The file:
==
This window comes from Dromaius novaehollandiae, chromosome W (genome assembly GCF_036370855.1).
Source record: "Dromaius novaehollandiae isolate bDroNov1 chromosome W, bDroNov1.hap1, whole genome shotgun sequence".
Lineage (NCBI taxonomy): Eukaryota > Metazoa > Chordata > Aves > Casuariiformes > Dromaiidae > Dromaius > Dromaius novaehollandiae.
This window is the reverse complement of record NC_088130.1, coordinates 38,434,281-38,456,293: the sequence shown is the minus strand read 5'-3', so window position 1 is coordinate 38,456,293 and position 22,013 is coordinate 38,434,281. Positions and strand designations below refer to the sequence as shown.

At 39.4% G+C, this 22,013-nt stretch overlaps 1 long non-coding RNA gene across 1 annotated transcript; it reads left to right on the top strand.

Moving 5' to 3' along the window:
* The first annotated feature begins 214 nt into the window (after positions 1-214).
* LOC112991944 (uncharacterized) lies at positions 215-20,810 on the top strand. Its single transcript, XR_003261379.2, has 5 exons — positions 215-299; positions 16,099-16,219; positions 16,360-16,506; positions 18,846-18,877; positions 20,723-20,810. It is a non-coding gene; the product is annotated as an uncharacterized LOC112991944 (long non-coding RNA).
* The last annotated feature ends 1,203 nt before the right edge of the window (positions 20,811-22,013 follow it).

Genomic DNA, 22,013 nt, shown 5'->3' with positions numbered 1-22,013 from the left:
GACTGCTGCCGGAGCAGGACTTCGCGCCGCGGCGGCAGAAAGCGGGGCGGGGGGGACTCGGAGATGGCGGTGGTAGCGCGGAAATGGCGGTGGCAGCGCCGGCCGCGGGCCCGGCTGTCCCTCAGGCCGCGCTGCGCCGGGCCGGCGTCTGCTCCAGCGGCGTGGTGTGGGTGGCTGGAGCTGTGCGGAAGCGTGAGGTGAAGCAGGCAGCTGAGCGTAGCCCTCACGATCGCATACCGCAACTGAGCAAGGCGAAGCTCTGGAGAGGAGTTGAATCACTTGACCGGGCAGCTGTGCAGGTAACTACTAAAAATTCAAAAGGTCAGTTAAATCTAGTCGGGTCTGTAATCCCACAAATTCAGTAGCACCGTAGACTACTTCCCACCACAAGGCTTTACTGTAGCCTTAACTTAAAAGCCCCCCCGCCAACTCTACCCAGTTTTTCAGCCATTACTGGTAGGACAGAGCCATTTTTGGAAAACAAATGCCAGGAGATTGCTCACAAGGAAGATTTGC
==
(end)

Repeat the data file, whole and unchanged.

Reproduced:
This window comes from Dromaius novaehollandiae, chromosome W (genome assembly GCF_036370855.1).
Source record: "Dromaius novaehollandiae isolate bDroNov1 chromosome W, bDroNov1.hap1, whole genome shotgun sequence".
Lineage (NCBI taxonomy): Eukaryota > Metazoa > Chordata > Aves > Casuariiformes > Dromaiidae > Dromaius > Dromaius novaehollandiae.
This window is the reverse complement of record NC_088130.1, coordinates 38,434,281-38,456,293: the sequence shown is the minus strand read 5'-3', so window position 1 is coordinate 38,456,293 and position 22,013 is coordinate 38,434,281. Positions and strand designations below refer to the sequence as shown.

At 39.4% G+C, this 22,013-nt stretch overlaps 1 long non-coding RNA gene across 1 annotated transcript; it reads left to right on the top strand.

Moving 5' to 3' along the window:
* The first annotated feature begins 214 nt into the window (after positions 1-214).
* LOC112991944 (uncharacterized) lies at positions 215-20,810 on the top strand. Its single transcript, XR_003261379.2, has 5 exons — positions 215-299; positions 16,099-16,219; positions 16,360-16,506; positions 18,846-18,877; positions 20,723-20,810. It is a non-coding gene; the product is annotated as an uncharacterized LOC112991944 (long non-coding RNA).
* The last annotated feature ends 1,203 nt before the right edge of the window (positions 20,811-22,013 follow it).

Genomic DNA, 22,013 nt, shown 5'->3' with positions numbered 1-22,013 from the left:
GACTGCTGCCGGAGCAGGACTTCGCGCCGCGGCGGCAGAAAGCGGGGCGGGGGGGACTCGGAGATGGCGGTGGTAGCGCGGAAATGGCGGTGGCAGCGCCGGCCGCGGGCCCGGCTGTCCCTCAGGCCGCGCTGCGCCGGGCCGGCGTCTGCTCCAGCGGCGTGGTGTGGGTGGCTGGAGCTGTGCGGAAGCGTGAGGTGAAGCAGGCAGCTGAGCGTAGCCCTCACGATCGCATACCGCAACTGAGCAAGGCGAAGCTCTGGAGAGGAGTTGAATCACTTGACCGGGCAGCTGTGCAGGTAACTACTAAAAATTCAAAAGGTCAGTTAAATCTAGTCGGGTCTGTAATCCCACAAATTCAGTAGCACCGTAGACTACTTCCCACCACAAGGCTTTACTGTAGCCTTAACTTAAAAGCCCCCCCGCCAACTCTACCCAGTTTTTCAGCCATTACTGGTAGGACAGAGCCATTTTTGGAAAACAAATGCCAGGAGATTGCTCACAAGGAAGATTTGC